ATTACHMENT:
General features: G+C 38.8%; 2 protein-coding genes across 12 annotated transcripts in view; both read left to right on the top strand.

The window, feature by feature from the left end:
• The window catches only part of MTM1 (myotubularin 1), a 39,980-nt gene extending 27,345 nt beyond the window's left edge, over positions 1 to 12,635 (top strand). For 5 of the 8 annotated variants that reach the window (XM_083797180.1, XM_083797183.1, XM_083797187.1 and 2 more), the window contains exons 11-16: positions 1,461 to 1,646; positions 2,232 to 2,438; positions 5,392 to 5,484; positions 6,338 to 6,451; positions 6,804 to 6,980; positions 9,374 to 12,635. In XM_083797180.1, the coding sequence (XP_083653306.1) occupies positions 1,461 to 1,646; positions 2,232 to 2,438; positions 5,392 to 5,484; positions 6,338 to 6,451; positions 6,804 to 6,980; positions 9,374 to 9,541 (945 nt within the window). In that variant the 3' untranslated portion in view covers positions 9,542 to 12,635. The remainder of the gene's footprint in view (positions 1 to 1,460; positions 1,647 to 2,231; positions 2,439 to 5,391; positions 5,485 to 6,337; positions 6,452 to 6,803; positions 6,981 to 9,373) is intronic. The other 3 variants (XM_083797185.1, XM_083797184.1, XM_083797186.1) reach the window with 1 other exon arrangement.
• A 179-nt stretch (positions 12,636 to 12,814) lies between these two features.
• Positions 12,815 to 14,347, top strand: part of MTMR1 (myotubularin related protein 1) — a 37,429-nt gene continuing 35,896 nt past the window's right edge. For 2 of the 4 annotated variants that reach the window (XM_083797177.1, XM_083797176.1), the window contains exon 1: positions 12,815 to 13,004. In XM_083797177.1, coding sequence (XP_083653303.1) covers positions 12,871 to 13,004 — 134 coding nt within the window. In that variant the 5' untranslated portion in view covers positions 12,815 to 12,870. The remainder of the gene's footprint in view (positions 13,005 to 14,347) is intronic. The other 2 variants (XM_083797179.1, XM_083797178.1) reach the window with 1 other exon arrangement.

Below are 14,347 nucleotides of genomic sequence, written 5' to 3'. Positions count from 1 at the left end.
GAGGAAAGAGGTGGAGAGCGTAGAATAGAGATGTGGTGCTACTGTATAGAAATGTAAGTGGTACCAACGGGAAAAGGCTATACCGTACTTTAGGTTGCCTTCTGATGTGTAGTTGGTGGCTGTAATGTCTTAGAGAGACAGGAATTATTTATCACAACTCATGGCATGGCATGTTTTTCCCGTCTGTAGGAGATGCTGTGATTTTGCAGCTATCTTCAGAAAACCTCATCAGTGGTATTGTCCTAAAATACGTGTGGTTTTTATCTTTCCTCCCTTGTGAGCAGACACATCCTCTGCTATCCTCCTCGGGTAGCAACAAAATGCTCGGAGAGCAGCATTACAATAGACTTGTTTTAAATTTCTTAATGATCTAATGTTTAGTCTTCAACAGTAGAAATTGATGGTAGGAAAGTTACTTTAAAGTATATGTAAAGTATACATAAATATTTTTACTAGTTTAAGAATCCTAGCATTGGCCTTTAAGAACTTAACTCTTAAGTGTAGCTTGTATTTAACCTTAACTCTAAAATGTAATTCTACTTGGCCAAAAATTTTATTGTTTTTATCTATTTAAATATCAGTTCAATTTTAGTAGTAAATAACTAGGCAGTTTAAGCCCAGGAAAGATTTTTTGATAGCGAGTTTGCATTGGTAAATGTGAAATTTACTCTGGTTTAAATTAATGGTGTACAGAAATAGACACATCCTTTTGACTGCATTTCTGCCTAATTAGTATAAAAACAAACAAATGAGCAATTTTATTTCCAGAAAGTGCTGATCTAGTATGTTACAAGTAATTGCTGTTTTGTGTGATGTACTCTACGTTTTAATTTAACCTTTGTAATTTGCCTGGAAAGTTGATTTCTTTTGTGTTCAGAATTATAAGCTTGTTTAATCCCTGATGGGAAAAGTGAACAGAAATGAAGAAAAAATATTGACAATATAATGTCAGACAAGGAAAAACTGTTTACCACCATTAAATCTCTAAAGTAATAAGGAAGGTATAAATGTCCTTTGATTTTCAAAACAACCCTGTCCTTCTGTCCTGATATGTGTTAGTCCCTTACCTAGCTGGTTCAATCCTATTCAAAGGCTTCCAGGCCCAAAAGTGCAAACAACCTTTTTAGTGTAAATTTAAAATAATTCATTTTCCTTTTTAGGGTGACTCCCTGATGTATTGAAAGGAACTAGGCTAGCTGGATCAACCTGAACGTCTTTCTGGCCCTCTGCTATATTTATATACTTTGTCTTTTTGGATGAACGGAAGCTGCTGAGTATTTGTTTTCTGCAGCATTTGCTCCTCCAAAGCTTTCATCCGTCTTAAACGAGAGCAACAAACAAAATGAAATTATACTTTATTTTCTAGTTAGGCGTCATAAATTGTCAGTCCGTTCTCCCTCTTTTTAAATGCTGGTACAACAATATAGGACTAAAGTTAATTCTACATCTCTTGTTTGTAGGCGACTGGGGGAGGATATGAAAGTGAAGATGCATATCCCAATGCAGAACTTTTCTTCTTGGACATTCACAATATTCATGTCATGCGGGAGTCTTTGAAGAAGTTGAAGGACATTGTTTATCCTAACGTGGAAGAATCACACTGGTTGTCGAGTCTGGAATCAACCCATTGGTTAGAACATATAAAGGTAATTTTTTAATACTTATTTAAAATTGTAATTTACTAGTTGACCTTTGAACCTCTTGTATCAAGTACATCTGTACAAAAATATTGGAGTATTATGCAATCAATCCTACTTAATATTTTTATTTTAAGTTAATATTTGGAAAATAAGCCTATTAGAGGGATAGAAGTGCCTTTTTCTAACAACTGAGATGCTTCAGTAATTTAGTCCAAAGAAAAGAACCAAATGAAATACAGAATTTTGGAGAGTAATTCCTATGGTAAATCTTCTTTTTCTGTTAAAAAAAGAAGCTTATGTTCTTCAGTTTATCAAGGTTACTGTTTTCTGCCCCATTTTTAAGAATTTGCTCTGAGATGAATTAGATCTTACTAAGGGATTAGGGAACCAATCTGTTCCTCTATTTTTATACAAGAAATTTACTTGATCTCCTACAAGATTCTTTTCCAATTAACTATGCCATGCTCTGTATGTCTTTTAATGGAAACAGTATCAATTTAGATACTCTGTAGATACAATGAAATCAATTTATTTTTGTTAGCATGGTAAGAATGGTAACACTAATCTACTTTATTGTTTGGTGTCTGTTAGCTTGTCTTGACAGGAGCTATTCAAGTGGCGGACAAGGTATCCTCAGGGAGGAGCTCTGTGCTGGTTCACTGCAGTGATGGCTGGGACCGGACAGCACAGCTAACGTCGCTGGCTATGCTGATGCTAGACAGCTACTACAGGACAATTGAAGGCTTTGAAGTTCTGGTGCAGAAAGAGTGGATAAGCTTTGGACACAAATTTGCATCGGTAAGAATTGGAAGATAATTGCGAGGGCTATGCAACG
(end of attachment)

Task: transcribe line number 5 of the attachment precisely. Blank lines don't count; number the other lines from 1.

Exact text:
• Positions 12,815 to 14,347, top strand: part of MTMR1 (myotubularin related protein 1) — a 37,429-nt gene continuing 35,896 nt past the window's right edge. For 2 of the 4 annotated variants that reach the window (XM_083797177.1, XM_083797176.1), the window contains exon 1: positions 12,815 to 13,004. In XM_083797177.1, coding sequence (XP_083653303.1) covers positions 12,871 to 13,004 — 134 coding nt within the window. In that variant the 5' untranslated portion in view covers positions 12,815 to 12,870. The remainder of the gene's footprint in view (positions 13,005 to 14,347) is intronic. The other 2 variants (XM_083797179.1, XM_083797178.1) reach the window with 1 other exon arrangement.